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Regular Expressions and Context-Free Grammars

Regular Expressions and Context-Free Grammars
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Dr.MasonHanks,Germany,Teacher
Published Date:23-07-2017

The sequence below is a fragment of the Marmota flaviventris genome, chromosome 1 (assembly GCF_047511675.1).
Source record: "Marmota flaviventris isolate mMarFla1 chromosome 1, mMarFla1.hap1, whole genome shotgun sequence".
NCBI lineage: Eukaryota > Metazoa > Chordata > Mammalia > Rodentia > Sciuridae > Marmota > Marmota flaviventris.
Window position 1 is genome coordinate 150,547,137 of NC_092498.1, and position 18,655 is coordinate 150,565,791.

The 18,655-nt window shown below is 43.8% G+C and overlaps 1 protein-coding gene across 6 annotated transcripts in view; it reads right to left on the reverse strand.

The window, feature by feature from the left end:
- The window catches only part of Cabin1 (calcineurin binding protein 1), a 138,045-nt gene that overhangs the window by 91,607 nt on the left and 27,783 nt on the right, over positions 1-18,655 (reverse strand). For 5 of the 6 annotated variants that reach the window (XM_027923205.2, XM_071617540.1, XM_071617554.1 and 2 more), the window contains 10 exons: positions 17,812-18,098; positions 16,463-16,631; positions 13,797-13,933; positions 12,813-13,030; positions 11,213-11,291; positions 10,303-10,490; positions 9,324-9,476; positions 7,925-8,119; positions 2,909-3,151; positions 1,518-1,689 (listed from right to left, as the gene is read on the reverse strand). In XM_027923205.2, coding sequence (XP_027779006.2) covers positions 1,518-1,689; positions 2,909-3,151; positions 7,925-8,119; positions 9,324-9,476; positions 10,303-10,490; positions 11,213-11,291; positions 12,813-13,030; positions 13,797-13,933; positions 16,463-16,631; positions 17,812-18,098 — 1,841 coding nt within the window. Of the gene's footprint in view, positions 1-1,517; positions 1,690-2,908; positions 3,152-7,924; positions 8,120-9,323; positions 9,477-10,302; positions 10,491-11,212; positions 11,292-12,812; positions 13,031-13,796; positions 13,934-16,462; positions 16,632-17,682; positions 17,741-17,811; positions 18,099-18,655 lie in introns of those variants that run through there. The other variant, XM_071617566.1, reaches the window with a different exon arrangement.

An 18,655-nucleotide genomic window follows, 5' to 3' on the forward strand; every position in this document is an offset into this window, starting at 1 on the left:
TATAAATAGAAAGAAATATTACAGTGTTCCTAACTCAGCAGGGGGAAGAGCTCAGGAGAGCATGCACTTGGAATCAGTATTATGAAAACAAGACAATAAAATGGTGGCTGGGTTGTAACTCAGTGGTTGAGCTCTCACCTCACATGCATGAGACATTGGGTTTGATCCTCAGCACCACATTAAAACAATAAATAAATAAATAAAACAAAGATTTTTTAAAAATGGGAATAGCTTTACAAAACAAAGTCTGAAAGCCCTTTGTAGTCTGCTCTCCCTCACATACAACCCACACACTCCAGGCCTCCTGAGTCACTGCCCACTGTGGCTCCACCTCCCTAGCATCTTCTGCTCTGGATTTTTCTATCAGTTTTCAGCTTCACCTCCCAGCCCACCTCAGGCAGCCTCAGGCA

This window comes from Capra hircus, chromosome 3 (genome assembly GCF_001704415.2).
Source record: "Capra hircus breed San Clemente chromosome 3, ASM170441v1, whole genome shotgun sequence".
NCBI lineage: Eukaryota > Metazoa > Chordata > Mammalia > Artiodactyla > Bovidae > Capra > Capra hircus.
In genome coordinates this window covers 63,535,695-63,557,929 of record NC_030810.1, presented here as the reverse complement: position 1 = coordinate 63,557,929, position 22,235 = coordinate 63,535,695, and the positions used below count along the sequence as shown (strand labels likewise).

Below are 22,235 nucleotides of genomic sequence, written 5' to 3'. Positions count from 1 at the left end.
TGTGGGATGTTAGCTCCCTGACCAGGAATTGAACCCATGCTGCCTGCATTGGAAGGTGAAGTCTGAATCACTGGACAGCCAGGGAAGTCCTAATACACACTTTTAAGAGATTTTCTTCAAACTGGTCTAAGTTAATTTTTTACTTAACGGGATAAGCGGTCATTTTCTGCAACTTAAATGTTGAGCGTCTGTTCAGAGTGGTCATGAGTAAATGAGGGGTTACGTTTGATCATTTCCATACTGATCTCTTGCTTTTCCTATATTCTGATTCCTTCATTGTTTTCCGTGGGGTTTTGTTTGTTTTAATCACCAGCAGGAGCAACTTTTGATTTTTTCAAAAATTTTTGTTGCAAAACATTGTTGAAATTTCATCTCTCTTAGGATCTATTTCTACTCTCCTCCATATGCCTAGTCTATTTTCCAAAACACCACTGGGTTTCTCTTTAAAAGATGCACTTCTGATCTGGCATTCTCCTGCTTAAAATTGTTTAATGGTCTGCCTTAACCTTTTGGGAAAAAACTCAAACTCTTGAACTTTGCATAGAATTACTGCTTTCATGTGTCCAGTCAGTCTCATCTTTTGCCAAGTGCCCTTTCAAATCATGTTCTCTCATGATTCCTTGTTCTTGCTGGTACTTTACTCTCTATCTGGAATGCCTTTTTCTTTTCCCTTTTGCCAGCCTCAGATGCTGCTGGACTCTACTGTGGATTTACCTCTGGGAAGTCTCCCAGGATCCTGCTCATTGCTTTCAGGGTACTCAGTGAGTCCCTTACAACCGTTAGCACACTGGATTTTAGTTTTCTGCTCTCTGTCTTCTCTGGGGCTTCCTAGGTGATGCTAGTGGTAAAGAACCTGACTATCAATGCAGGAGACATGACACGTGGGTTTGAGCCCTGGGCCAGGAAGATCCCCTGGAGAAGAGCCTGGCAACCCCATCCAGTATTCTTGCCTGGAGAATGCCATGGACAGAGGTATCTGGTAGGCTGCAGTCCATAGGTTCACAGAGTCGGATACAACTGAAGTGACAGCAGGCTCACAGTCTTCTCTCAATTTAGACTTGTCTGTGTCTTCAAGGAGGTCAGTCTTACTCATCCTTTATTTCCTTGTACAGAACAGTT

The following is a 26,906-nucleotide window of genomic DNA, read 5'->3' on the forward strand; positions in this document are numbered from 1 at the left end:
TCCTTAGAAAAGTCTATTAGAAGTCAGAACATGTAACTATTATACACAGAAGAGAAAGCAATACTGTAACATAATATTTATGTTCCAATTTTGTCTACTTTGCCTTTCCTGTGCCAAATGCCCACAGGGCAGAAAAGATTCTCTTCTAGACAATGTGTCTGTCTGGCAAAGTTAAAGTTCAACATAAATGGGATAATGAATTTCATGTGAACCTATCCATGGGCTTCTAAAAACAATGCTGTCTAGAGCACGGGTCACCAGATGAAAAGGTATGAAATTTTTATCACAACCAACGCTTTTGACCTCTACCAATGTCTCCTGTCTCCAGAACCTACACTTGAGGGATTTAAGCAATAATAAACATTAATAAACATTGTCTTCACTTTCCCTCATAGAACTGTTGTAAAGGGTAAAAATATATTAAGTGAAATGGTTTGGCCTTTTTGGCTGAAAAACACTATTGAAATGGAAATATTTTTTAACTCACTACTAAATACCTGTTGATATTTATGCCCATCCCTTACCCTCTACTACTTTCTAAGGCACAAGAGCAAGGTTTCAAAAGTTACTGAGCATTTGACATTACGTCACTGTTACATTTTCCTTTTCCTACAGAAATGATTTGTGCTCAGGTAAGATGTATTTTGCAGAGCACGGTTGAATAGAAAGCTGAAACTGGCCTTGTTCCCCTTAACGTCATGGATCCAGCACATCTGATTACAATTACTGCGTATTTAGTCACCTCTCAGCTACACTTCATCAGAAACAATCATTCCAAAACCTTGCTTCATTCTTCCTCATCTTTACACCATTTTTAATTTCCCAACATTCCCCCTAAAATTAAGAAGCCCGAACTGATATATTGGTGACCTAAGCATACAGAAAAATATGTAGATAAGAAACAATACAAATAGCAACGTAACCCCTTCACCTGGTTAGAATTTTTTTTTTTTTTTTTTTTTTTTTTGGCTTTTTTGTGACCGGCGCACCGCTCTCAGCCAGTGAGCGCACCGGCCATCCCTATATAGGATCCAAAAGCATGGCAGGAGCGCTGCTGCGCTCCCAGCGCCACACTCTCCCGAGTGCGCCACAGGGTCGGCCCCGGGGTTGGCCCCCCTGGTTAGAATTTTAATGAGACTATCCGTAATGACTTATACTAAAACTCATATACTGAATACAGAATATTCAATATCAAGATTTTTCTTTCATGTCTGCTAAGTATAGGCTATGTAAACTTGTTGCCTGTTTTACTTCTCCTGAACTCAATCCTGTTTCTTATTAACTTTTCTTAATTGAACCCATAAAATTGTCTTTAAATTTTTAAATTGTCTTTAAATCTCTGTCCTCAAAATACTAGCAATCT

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MIT 6.035 Specifying Languages with Regular Exp pressions and Context-Free Grammars Martin Rinard Laboratory for Computer Science Massachusetts Institute of Technology Language Definition Problem • How to precisely define language • L Layeredd st truct ture of f l language d defifi nitii ti on • Start with a set of letters in language • • Lexical Lexical structure structure - identifies identifies “words words ” in in language language (each word is a sequence of letters) • • Syntactic Syntactic s structure tructure - identifies identifies “sentences sentences ” in in language (each sentence is a sequence of words) • Semantics - meaning g of p prog gram ( (sp pecifies what result should be for each input) • Today’s topic: lexical and syntactic structures Specifying Formal Languages • Huge Triumph of Computer Science • Beautiful Theoretical Results • Practical Techniques and Applications • Two Dual Notions • Generative approach (g ( rammar or regullar expressiion) ) • Recognition approach (automaton) • Lots Lots of of theorems theorems about about converting converting o one ne approach approach automatically to another Specifying Lexical Structure Using Regular Regular Expressions Expressions • Have some alphabet ∑ = set of letters • R Regull ar expressii ons are b b uilt ilt f f rom: • ε -empty string • • Any A nyl letter ett erf from roma alphabet l ph ab et ∑∑ •r r – regular expression r followed by r 1 2 1 2 (sequence) (sequence) •r r – either regular expression r or r 1 2 1 2 ( (choice) ) • r - iterated sequence and choice ε r rr … • Parentheses to indicate grouping/precedence Concept of Regular Expression Generating Generating a a String String Rewrite regular expression until have only a sequence sequence of of letters letters (string) (string) left left Examp ple Gener Genera al l R Rul ules es (0 1).(01) 1) r r→ r 1 2 1 () (0 1)((0 ) 1).((01)) 2) r r→ r 1(01).(01) 1 2 2 1.(01) 3) ) r →rr 1.(01)(01) 4) r →ε 1.(01) 1.0 Nondeterminism in Generation • Rewriting is similar to equational reasoning • But different rule applications may yield different final results Examp p le 1 Example Example 2 2 (01).(01) (01).(01) (01)(01).(01) (() 01)((01)).((01)) 1(01).(01) 0(01).(01) 1.(01) 0.(01) 1 1.(01)(01) (01)(01) 0.(01)(01) 1.(01) 0.(01) 110 .0 001 .1 Concept of Language Generated by Regular Regular Expressions Expressions • Set of all strings generated by a regular expression expression is is language language of of regular regular expression expression • In general, language may be (countably) infinite • • String String in in language language is is often often called called a a token tokenExamples of Languages and Regular Expressions Expressions • ∑ = 0, 1, . • (01) (01) .(01) (01) Bi Binary fl fl oati ti ng poii nt t numb bers - • (00) - even-length all-zero strings • • 1(0101) 1(0101) strings strings w with ith e even ven number number of of - zeros • ∑∑ = a a,bb ,cc , 00 , 11 , 2 2 • (abc)(abc012) - alphanumeric identifiers • (012) - trinary numbers Alternate Abstraction Finite Finite-State State A Automata utomata •Alphabet ∑ • S S et t of f st tat tes wiith th i iniiti ti al l and d accept t st tat tes • Transitions between states, labeled with letters (01).(01) Start state 1 1 . 0 0 Accept stateAutomaton Accepting String Conceptually, run string through automaton • Have current state and current letter in string • Start with start state and first letter in string • At each step, match current letter against a transition wh hose llab bell is same as lletter • Continue until reach end of string or match fails • If If end d iin accept t st tat te, aut tomat ton accept ts st triing • Language of automaton is set of strings it accepts Examp p le Current state Start state 1 1 . . 0 0 Accept state 11.0 Current Current let letter ter Examp ple Current state Start state 1 1 . . 0 0 Accept state 11.0 Current Current let letter ter Examp ple Current state Start state 1 1 . . 0 0 Accept state 11.0 Current Current let letter ter Examp ple Current state Start state 1 1 . . 0 0 Accept state 11.0 Current Current let letter ter Examp ple Current state Start state 1 1 . . 0 0 Accept state 11.0 Current Current let letter ter Examp ple Current state Start state 1 1 . . 0 0 Accept state 11.0 String is accepted Current Current let letter ter Generative Versus Recognition • Regular expressions give you a way to generate all strings in language • Automata give you a way to recognize if a specific string is in language •Phl hilosoph hicalllly very d diff fferent • Theoretically equivalent (for regular expressions expressions a and nd automata) automata) • Standard approach • • Use Use r regular egular expressions expressions w when hen d define efine llanguage anguage • Translated automatically into automata for implementation implementation From Regular Expressions to Automata Automata • Construction by structural induction • Gi Given an arbit bitrary regull ar expressiion r • Assume we can convert r to an automaton with • • One One start start state state • One accept state • • Show Show how how to convert all constructors to deliver o c c o an automaton with • One One start start state state • One accept state Basic Constructs Start state Accept Accept s state tate ε εε a a∈Σ Sequence Start state Accept Accept s state tate r r r r 1 1 2 2 1 1 2 2